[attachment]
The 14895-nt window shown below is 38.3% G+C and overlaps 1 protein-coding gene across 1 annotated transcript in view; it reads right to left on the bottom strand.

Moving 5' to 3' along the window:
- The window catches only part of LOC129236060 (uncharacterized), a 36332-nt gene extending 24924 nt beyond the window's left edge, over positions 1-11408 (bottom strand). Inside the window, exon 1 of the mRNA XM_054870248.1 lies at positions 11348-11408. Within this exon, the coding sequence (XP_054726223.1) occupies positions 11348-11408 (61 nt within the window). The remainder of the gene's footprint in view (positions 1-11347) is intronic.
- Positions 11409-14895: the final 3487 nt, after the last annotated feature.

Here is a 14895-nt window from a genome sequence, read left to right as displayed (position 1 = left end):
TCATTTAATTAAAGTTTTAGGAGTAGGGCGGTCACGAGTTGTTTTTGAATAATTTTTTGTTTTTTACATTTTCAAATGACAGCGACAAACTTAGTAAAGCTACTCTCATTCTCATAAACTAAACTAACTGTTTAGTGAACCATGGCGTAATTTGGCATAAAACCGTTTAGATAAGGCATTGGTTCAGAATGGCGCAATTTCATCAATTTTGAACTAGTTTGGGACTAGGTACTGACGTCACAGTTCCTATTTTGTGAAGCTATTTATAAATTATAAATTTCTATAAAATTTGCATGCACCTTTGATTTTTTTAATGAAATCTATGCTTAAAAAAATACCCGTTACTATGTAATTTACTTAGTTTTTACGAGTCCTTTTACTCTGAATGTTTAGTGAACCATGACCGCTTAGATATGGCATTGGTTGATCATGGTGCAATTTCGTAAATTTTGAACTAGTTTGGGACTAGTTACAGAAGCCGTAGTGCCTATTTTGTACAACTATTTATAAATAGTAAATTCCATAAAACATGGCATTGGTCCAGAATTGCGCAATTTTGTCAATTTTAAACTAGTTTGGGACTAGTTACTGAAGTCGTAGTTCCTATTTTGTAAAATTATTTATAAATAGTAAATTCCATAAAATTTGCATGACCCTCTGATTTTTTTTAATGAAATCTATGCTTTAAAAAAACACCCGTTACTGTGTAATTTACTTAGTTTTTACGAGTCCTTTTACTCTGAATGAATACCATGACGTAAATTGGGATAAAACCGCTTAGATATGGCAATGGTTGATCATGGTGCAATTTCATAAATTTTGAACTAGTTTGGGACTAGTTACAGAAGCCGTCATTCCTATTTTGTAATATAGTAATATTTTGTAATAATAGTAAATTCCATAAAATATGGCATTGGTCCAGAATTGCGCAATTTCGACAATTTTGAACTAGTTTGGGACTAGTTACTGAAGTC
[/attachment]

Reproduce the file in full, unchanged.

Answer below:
The 14895-nt window shown below is 38.3% G+C and overlaps 1 protein-coding gene across 1 annotated transcript in view; it reads right to left on the bottom strand.

Moving 5' to 3' along the window:
- The window catches only part of LOC129236060 (uncharacterized), a 36332-nt gene extending 24924 nt beyond the window's left edge, over positions 1-11408 (bottom strand). Inside the window, exon 1 of the mRNA XM_054870248.1 lies at positions 11348-11408. Within this exon, the coding sequence (XP_054726223.1) occupies positions 11348-11408 (61 nt within the window). The remainder of the gene's footprint in view (positions 1-11347) is intronic.
- Positions 11409-14895: the final 3487 nt, after the last annotated feature.

Here is a 14895-nt window from a genome sequence, read left to right as displayed (position 1 = left end):
TCATTTAATTAAAGTTTTAGGAGTAGGGCGGTCACGAGTTGTTTTTGAATAATTTTTTGTTTTTTACATTTTCAAATGACAGCGACAAACTTAGTAAAGCTACTCTCATTCTCATAAACTAAACTAACTGTTTAGTGAACCATGGCGTAATTTGGCATAAAACCGTTTAGATAAGGCATTGGTTCAGAATGGCGCAATTTCATCAATTTTGAACTAGTTTGGGACTAGGTACTGACGTCACAGTTCCTATTTTGTGAAGCTATTTATAAATTATAAATTTCTATAAAATTTGCATGCACCTTTGATTTTTTTAATGAAATCTATGCTTAAAAAAATACCCGTTACTATGTAATTTACTTAGTTTTTACGAGTCCTTTTACTCTGAATGTTTAGTGAACCATGACCGCTTAGATATGGCATTGGTTGATCATGGTGCAATTTCGTAAATTTTGAACTAGTTTGGGACTAGTTACAGAAGCCGTAGTGCCTATTTTGTACAACTATTTATAAATAGTAAATTCCATAAAACATGGCATTGGTCCAGAATTGCGCAATTTTGTCAATTTTAAACTAGTTTGGGACTAGTTACTGAAGTCGTAGTTCCTATTTTGTAAAATTATTTATAAATAGTAAATTCCATAAAATTTGCATGACCCTCTGATTTTTTTTAATGAAATCTATGCTTTAAAAAAACACCCGTTACTGTGTAATTTACTTAGTTTTTACGAGTCCTTTTACTCTGAATGAATACCATGACGTAAATTGGGATAAAACCGCTTAGATATGGCAATGGTTGATCATGGTGCAATTTCATAAATTTTGAACTAGTTTGGGACTAGTTACAGAAGCCGTCATTCCTATTTTGTAATATAGTAATATTTTGTAATAATAGTAAATTCCATAAAATATGGCATTGGTCCAGAATTGCGCAATTTCGACAATTTTGAACTAGTTTGGGACTAGTTACTGAAGTC